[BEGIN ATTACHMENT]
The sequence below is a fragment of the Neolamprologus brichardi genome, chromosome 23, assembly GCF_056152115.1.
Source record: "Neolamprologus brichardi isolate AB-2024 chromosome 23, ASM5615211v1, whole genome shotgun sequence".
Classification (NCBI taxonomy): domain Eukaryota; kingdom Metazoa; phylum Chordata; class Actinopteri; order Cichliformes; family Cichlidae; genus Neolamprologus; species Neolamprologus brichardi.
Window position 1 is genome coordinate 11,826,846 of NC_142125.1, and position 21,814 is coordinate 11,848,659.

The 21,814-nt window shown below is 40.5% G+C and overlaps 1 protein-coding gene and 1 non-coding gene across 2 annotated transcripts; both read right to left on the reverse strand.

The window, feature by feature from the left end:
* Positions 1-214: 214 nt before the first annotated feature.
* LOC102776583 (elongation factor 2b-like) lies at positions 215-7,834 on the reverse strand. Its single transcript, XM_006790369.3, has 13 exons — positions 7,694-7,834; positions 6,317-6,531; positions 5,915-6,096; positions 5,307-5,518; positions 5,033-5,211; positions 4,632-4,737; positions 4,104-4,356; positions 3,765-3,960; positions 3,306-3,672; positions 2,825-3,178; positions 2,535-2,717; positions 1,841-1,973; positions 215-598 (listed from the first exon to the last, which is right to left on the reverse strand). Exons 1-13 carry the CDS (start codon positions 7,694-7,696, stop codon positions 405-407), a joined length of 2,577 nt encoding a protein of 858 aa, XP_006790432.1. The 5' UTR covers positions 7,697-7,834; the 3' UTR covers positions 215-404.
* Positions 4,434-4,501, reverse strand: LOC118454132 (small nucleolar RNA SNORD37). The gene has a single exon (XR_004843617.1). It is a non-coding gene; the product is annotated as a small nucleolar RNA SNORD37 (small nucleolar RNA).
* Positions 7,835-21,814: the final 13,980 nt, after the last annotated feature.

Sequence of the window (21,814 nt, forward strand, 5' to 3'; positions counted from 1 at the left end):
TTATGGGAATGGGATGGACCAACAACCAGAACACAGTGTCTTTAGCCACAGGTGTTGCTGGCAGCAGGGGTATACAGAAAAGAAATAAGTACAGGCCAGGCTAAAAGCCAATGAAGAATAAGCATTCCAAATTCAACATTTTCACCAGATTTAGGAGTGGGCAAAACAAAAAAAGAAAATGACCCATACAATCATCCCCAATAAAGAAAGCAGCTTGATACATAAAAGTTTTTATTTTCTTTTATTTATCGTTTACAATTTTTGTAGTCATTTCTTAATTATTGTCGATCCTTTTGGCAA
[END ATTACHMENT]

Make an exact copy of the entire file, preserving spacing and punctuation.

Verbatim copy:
The sequence below is a fragment of the Neolamprologus brichardi genome, chromosome 23, assembly GCF_056152115.1.
Source record: "Neolamprologus brichardi isolate AB-2024 chromosome 23, ASM5615211v1, whole genome shotgun sequence".
Classification (NCBI taxonomy): domain Eukaryota; kingdom Metazoa; phylum Chordata; class Actinopteri; order Cichliformes; family Cichlidae; genus Neolamprologus; species Neolamprologus brichardi.
Window position 1 is genome coordinate 11,826,846 of NC_142125.1, and position 21,814 is coordinate 11,848,659.

The 21,814-nt window shown below is 40.5% G+C and overlaps 1 protein-coding gene and 1 non-coding gene across 2 annotated transcripts; both read right to left on the reverse strand.

The window, feature by feature from the left end:
* Positions 1-214: 214 nt before the first annotated feature.
* LOC102776583 (elongation factor 2b-like) lies at positions 215-7,834 on the reverse strand. Its single transcript, XM_006790369.3, has 13 exons — positions 7,694-7,834; positions 6,317-6,531; positions 5,915-6,096; positions 5,307-5,518; positions 5,033-5,211; positions 4,632-4,737; positions 4,104-4,356; positions 3,765-3,960; positions 3,306-3,672; positions 2,825-3,178; positions 2,535-2,717; positions 1,841-1,973; positions 215-598 (listed from the first exon to the last, which is right to left on the reverse strand). Exons 1-13 carry the CDS (start codon positions 7,694-7,696, stop codon positions 405-407), a joined length of 2,577 nt encoding a protein of 858 aa, XP_006790432.1. The 5' UTR covers positions 7,697-7,834; the 3' UTR covers positions 215-404.
* Positions 4,434-4,501, reverse strand: LOC118454132 (small nucleolar RNA SNORD37). The gene has a single exon (XR_004843617.1). It is a non-coding gene; the product is annotated as a small nucleolar RNA SNORD37 (small nucleolar RNA).
* Positions 7,835-21,814: the final 13,980 nt, after the last annotated feature.

Sequence of the window (21,814 nt, forward strand, 5' to 3'; positions counted from 1 at the left end):
TTATGGGAATGGGATGGACCAACAACCAGAACACAGTGTCTTTAGCCACAGGTGTTGCTGGCAGCAGGGGTATACAGAAAAGAAATAAGTACAGGCCAGGCTAAAAGCCAATGAAGAATAAGCATTCCAAATTCAACATTTTCACCAGATTTAGGAGTGGGCAAAACAAAAAAAGAAAATGACCCATACAATCATCCCCAATAAAGAAAGCAGCTTGATACATAAAAGTTTTTATTTTCTTTTATTTATCGTTTACAATTTTTGTAGTCATTTCTTAATTATTGTCGATCCTTTTGGCAA